The coronation of King Henry III: is the Magna Carter a warning to radicals? Photo: British Library
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Not so radical: Jesse Norman on Magna Carta's conservatism

Here, as so often in our history, it is property rights that secure individual freedom.

As so often, it is Tony Hancock who puts it best: “Does Magna Carta mean nothing to you? Did she die in vain?”

Admittedly, for Hancock, Magna Carta is “that brave Hungarian peasant girl, who forced King John to sign the pledge at Runnymede and close the boozers at half past ten”. But briefly at least, it must have looked as though the real Magna Carta did die in vain. After all, it was annulled by the pope within three months, on the grounds that it was exacted under duress. Little more than a year later the king himself was dead.

Yet Magna Carta has its own genius, and it has evolved into an idea that sits above the petty politics of left and right. Its magnificent articles 39 and 40 – which forbid seizure or imprisonment without lawful judgment, and the sale, denial or delay of justice – are rightly celebrated as cornerstones of the British constitution, and so of the modern international rule of law.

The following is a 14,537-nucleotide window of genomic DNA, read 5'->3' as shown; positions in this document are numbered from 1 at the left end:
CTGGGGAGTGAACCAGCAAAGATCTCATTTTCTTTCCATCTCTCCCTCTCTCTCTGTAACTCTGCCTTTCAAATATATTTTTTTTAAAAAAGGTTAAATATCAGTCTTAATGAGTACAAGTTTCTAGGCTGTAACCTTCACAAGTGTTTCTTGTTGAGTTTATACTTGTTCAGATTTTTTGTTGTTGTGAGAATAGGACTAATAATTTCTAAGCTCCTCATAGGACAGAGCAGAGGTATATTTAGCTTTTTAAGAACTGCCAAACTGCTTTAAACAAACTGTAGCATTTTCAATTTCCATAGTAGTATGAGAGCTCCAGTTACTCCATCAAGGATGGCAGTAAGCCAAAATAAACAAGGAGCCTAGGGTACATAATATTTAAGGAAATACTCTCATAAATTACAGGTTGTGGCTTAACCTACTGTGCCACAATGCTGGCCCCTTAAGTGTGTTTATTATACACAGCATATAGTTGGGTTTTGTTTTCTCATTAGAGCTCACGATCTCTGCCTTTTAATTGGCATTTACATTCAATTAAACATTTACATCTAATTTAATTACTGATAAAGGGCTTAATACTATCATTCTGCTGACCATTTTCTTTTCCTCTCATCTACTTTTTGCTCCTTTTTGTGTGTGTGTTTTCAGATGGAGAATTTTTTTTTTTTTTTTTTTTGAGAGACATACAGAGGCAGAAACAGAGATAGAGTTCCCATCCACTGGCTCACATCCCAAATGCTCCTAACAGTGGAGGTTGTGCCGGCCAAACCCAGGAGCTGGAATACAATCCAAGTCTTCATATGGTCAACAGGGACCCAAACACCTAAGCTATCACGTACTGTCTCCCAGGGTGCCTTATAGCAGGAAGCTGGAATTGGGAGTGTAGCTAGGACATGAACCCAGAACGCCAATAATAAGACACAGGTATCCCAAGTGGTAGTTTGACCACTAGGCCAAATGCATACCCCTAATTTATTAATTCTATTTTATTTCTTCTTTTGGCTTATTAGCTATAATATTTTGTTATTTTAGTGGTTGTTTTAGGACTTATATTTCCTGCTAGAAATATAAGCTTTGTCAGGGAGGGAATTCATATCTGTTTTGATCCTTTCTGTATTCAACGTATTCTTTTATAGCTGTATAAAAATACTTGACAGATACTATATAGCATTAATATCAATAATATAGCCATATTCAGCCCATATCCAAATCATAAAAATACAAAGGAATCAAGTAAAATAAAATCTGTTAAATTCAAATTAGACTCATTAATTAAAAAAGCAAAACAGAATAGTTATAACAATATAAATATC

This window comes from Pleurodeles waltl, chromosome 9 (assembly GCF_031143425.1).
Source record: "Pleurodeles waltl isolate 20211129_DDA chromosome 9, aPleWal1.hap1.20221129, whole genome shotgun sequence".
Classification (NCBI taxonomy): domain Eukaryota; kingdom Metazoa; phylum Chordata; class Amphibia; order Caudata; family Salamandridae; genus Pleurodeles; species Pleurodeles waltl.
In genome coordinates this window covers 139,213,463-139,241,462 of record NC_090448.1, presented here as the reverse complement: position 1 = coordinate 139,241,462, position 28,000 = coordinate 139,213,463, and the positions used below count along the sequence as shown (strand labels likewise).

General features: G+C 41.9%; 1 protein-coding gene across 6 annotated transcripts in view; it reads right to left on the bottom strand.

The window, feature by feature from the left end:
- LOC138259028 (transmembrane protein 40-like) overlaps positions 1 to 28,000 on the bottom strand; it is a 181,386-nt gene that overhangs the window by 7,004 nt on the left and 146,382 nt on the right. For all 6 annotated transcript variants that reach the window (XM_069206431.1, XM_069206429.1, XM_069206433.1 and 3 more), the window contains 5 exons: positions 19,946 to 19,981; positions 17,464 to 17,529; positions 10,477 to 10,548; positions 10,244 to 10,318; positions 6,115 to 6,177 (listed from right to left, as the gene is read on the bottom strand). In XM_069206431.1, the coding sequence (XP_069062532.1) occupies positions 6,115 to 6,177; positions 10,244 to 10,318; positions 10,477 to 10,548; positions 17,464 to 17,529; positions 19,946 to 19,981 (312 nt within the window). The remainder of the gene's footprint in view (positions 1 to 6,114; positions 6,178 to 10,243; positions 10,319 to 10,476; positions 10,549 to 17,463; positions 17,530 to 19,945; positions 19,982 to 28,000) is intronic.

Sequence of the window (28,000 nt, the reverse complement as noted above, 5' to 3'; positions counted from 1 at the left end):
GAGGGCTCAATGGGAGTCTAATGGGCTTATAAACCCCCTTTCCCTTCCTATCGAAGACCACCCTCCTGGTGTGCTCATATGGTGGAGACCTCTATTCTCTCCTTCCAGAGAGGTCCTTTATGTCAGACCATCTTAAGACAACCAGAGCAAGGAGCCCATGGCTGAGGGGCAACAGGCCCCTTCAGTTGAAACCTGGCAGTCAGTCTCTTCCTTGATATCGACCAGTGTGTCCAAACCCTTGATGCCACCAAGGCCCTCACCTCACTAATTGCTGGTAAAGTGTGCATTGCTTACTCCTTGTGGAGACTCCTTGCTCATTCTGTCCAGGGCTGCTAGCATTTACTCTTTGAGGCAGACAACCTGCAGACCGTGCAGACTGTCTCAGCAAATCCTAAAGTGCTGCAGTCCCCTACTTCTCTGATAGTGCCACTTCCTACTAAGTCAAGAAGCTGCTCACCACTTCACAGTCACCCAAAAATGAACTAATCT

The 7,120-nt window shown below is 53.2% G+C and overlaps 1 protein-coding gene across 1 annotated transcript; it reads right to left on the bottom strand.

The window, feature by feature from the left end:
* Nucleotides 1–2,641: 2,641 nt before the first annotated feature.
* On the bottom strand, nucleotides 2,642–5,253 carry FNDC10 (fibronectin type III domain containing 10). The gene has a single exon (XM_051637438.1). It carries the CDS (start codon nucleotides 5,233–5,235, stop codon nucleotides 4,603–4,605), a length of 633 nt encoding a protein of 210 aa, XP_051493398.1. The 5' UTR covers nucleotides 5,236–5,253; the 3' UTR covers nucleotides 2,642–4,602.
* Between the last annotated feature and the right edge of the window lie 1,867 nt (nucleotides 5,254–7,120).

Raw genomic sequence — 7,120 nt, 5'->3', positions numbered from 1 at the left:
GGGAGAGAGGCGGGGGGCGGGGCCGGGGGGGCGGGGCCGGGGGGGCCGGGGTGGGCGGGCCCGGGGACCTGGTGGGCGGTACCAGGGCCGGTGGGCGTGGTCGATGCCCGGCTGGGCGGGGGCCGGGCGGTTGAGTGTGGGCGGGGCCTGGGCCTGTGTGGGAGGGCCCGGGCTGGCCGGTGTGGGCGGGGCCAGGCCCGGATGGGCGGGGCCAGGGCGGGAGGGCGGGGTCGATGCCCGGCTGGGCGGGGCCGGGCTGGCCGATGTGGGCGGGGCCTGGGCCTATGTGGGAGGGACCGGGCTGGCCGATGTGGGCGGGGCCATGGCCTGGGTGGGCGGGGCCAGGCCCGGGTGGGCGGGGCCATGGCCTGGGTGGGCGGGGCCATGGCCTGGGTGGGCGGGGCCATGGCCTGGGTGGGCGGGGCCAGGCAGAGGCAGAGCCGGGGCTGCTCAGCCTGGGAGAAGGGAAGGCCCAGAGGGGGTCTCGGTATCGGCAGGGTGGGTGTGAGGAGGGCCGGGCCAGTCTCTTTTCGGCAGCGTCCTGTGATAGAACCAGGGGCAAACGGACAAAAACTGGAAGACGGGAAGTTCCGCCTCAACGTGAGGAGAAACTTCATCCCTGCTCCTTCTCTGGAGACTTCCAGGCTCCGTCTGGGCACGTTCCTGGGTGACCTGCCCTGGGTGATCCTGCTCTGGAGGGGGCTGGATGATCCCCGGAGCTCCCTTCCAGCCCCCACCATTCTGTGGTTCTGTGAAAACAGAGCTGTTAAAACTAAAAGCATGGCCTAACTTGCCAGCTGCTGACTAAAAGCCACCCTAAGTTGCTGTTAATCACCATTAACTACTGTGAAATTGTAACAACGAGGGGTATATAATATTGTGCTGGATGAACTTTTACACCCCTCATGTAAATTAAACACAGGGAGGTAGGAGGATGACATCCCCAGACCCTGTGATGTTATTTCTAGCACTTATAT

Today Magna Carta is claimed by many on the left of politics. For them it is a radical document of popular opposition to tyranny, a pioneering statement of human rights and the foundation of our parliamentary democracy. Similar views are held by some Americans, who see in it revolutionary fervour and a proto-constitution akin to the “Miracle at Philadelphia” of 1787.

Unfortunately, this is a misreading. The Great Charter was not the product of extended reflection but put together in haste. It nowhere mentions democracy, nor anything close to it, and it pre-dates the establishment of full democracy in this country by more than 900 years. King John was not a tyrant and parliament did not exist at the time. One can hardly imagine a group further removed from radical populism than the bishops and noblemen who signed it. The “free men” whose rights it declares were barely one in seven of the (male) population.